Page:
How to Write QA Documentation That Will Work?
A software product is like an airplane: it must undergo a technical check before the launch
At last your designers and a team of developers finish work on an excellent, compiling, and feature-rich website. Your clients are so excited! They are ready to make a payment to your company’s account. The last and only thing that should be done is testing the product before the final release. Yet, if someone thinks that it is a quick and simple process that can be neglected, I have some bad news for them…
Quality Assurance is a necessary step towards launching a successful software product. It is just a small part of all project work, but nobody says it is simple. There are so many types of software testing — automated and manual, exploratory and functional, compatibility, UI/UX, regression, unit, API, and performance testing. Good luck wrapping your head around all of them!
What is common for all these types, however, is that each requires you to write a thorough QA software testing documentation. The quality of test documents defines whether your work will prove useful or go in vain.
Types of QA Documentation
- Test Plan
A test plan is a document or a set of documents that describe all test activities within one project and outline all work carried out by a testing team or one tester. A test plan can include the following elements: the object of testing, work schedule and deadlines, criteria for the beginning and end of testing, strategy description, risks, and a list of tasks to be done.
- Test Design
A test design is the process of designing and creating test cases for further testing of software. Test design should always consider the specifications of a project as well as requirements.
- Test Case
A test case is a formal document that contains a detailed description of steps and actions that should be taken to test the functionality or one of its aspects. Test case strictly specifies criteria for the functionality to pass QA testing. Each company has its own rules for test case, but to some extent, these rules are similar everywhere.
- Use Case
A use case is also a document for testing a product or software, but it is less formal. Use case is used to predict certain use case scenarios and based on these scenarios, build strategies for testing a product. Use cases are often developed based on business objectives and critical test path validation.
- Defect Report
A defect report is a document or a case that describes the situation, the sequence of steps that led to an error on the tested software. Most often, defect or bug reports also include a description of the expected correct result for this particular sequence of steps.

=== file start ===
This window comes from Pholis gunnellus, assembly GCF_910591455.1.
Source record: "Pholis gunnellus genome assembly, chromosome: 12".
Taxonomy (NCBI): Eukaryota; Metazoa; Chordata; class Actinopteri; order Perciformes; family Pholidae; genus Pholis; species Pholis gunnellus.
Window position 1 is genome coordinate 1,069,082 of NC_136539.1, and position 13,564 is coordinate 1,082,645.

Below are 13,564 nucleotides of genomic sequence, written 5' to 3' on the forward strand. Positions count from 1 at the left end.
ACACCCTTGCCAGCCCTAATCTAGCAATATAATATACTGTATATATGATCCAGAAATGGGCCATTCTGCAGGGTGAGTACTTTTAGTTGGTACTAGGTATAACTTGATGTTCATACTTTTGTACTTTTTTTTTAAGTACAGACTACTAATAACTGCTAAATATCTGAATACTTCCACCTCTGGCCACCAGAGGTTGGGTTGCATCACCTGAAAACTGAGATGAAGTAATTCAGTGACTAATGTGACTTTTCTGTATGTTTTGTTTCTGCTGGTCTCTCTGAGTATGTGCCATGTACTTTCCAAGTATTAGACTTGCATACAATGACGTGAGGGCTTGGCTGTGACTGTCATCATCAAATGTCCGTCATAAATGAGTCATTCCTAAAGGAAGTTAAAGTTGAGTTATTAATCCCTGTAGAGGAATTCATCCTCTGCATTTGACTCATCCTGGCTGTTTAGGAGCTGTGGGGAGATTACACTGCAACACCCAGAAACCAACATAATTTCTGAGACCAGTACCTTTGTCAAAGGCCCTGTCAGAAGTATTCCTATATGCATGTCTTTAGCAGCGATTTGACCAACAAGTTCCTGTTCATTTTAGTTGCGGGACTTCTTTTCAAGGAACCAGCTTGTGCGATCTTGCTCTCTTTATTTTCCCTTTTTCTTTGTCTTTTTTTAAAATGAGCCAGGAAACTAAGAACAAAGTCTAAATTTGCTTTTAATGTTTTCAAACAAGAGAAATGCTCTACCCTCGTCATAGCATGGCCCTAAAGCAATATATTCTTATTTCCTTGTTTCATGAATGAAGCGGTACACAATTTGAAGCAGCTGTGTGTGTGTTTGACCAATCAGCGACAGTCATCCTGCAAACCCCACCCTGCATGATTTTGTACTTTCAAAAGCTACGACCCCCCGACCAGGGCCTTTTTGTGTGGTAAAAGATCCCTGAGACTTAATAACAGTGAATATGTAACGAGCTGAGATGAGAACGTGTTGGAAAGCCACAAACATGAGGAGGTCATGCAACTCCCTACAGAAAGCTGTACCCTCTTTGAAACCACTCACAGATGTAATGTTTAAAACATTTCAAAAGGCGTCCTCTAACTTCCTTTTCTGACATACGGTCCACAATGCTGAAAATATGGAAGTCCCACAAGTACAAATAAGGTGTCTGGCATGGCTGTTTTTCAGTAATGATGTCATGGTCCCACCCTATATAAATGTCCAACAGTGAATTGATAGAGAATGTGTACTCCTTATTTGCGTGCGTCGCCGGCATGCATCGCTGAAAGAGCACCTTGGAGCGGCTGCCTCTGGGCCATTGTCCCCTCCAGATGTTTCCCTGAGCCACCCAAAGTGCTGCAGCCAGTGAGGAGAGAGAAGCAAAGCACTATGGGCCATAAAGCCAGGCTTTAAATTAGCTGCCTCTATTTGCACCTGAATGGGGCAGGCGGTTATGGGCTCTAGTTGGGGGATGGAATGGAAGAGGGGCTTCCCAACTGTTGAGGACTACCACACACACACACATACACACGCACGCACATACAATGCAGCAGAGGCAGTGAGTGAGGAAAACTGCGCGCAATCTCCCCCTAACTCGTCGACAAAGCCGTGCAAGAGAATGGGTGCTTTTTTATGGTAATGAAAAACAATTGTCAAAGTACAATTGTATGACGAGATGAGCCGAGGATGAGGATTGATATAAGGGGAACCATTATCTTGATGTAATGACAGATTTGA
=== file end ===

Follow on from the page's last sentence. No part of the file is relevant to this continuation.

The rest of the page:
A checklist is a document that contains a brief description of the functionality of the software for testers to check it. Creating and writing checklists usually goes instead of writing test cases since checklists speed up preparation for testing.
- Software Requirements Specification
The software requirements specification is a complete and detailed description of the software being developed. I can outline the following features of software requirements specification:
- comprehensive description of the functionality of a product;
- clarity of requirements;
- absence of inaccuracies in the description;
- simplicity of concepts described;
- fairly clear detail.
But it’s still unclear for you how to write high-quality QA documentation? I write this article to make your life a bit easier. So here it is, your ultimate guide on how to write software QA documentation that will work.
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Make a Test Plan and a Test Progress Report
The test plan and progress report are fundamental components of the quality organization of the testing process. They include all necessary and important information that describes the testing process. The creation of a test plan incomparably improves the quality of a product. It allows you to analyze whether all stages of testing flow successfully and effectively.
Before creating a QA plan document, ask yourself “What is the purpose of the software solution?” and “What features need to be tested?”. Do not rush into testing every single part of your software. You need to decide what methodologies, technologies, and tools will you use.
The test plan will help you understand the following:
- What are the acceptance criteria?
- What resources do you need? What operating systems, how many copies, and with what license? Do you need any technical consultants?
- Are your roles and responsibilities well-designated?
- What are the testing timeframes?
The test progress report is another part of the QA documentation, which is similar to the test plan but with added data on the current progress. This document lets you and your development team monitor project progress and identify organizational issues if any.
Create Test Cases
Once you clarified the set of functions that need to be tested in your test plan, you need to create a test case for each part of your software. Test cases are pretty simple – this QA documentation consists of 7 sections: ID, Test Case, Testing Steps, Expected Result, Status, Actual Result, and Comments.